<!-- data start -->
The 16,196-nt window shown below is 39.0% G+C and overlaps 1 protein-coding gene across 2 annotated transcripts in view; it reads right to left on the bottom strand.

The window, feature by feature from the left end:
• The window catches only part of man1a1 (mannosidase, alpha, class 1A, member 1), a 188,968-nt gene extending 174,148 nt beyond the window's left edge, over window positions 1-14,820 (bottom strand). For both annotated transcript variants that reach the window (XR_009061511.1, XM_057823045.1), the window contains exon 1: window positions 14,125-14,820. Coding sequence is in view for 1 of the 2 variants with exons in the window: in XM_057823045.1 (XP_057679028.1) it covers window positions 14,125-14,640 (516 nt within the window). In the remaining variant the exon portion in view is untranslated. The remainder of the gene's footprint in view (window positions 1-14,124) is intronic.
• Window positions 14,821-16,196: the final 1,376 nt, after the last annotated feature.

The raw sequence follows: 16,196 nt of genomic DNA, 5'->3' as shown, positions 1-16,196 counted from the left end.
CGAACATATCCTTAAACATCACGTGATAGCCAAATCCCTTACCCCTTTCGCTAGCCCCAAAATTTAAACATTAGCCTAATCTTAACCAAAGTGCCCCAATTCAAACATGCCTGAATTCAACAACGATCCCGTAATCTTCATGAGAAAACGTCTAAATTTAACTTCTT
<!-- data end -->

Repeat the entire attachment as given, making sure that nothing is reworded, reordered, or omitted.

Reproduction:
The 16,196-nt window shown below is 39.0% G+C and overlaps 1 protein-coding gene across 2 annotated transcripts in view; it reads right to left on the bottom strand.

The window, feature by feature from the left end:
• The window catches only part of man1a1 (mannosidase, alpha, class 1A, member 1), a 188,968-nt gene extending 174,148 nt beyond the window's left edge, over window positions 1-14,820 (bottom strand). For both annotated transcript variants that reach the window (XR_009061511.1, XM_057823045.1), the window contains exon 1: window positions 14,125-14,820. Coding sequence is in view for 1 of the 2 variants with exons in the window: in XM_057823045.1 (XP_057679028.1) it covers window positions 14,125-14,640 (516 nt within the window). In the remaining variant the exon portion in view is untranslated. The remainder of the gene's footprint in view (window positions 1-14,124) is intronic.
• Window positions 14,821-16,196: the final 1,376 nt, after the last annotated feature.

The raw sequence follows: 16,196 nt of genomic DNA, 5'->3' as shown, positions 1-16,196 counted from the left end.
CGAACATATCCTTAAACATCACGTGATAGCCAAATCCCTTACCCCTTTCGCTAGCCCCAAAATTTAAACATTAGCCTAATCTTAACCAAAGTGCCCCAATTCAAACATGCCTGAATTCAACAACGATCCCGTAATCTTCATGAGAAAACGTCTAAATTTAACTTCTT